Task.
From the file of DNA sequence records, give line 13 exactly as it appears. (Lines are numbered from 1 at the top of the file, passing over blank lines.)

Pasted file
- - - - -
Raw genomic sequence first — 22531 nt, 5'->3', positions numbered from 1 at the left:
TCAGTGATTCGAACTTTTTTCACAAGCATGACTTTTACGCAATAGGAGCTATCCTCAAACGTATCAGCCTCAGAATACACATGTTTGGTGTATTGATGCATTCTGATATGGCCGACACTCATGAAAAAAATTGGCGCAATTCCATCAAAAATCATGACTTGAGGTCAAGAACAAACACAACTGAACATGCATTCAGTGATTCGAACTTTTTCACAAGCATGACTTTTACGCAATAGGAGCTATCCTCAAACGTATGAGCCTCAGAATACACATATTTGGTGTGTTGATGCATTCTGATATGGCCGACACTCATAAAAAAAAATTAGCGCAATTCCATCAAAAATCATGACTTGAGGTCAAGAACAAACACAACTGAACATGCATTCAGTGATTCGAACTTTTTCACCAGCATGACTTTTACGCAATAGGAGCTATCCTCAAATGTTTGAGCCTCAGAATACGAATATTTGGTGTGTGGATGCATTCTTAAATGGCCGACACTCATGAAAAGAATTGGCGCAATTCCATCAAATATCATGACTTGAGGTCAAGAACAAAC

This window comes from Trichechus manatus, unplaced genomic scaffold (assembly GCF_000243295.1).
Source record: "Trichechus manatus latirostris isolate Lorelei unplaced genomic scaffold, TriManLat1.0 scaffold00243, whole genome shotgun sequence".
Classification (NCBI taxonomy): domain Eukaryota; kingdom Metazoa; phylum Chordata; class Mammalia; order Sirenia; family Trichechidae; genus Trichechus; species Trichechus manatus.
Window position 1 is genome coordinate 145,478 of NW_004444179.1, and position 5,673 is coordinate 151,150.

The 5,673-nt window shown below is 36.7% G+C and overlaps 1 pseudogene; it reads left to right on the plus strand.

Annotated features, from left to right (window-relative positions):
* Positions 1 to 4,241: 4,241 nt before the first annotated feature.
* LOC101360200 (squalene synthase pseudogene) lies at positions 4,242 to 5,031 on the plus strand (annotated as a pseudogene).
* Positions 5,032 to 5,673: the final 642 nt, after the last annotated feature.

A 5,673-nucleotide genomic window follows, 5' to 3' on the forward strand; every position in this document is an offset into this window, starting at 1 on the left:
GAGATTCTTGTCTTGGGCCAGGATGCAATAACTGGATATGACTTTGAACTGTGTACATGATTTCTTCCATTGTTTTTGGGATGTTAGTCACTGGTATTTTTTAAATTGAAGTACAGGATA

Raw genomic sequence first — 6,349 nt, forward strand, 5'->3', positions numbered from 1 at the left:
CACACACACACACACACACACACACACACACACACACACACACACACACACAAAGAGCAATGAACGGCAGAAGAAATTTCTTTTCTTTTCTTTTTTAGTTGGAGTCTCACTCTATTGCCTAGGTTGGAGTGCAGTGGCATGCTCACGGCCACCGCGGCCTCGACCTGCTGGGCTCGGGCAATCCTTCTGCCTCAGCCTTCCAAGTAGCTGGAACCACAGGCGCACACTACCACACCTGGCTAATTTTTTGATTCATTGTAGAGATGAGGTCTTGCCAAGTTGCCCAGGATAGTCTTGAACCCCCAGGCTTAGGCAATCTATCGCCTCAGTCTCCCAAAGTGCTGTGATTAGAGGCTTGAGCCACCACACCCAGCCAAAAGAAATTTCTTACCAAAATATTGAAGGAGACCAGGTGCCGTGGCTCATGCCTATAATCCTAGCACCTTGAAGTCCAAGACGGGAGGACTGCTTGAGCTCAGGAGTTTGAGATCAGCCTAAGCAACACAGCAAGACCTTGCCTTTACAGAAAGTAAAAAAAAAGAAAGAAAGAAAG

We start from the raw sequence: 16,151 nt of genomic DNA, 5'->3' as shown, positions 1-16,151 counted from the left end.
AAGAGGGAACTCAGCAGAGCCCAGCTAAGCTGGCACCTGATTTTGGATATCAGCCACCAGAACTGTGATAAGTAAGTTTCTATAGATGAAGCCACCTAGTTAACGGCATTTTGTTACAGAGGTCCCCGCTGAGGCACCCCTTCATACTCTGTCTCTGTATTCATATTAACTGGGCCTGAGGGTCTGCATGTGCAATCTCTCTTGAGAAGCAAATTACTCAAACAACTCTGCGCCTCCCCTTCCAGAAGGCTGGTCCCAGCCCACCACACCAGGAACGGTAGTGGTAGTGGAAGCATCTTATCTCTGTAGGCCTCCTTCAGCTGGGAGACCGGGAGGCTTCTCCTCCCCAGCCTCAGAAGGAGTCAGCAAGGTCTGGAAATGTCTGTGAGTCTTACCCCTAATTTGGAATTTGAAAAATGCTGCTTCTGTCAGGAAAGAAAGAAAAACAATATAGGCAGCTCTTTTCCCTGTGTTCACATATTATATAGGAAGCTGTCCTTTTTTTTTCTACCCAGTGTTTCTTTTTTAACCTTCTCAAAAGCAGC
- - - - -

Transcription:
GAGATTCTTGTCTTGGGCCAGGATGCAATAACTGGATATGACTTTGAACTGTGTACATGATTTCTTCCATTGTTTTTGGGATGTTAGTCACTGGTATTTTTTAAATTGAAGTACAGGATA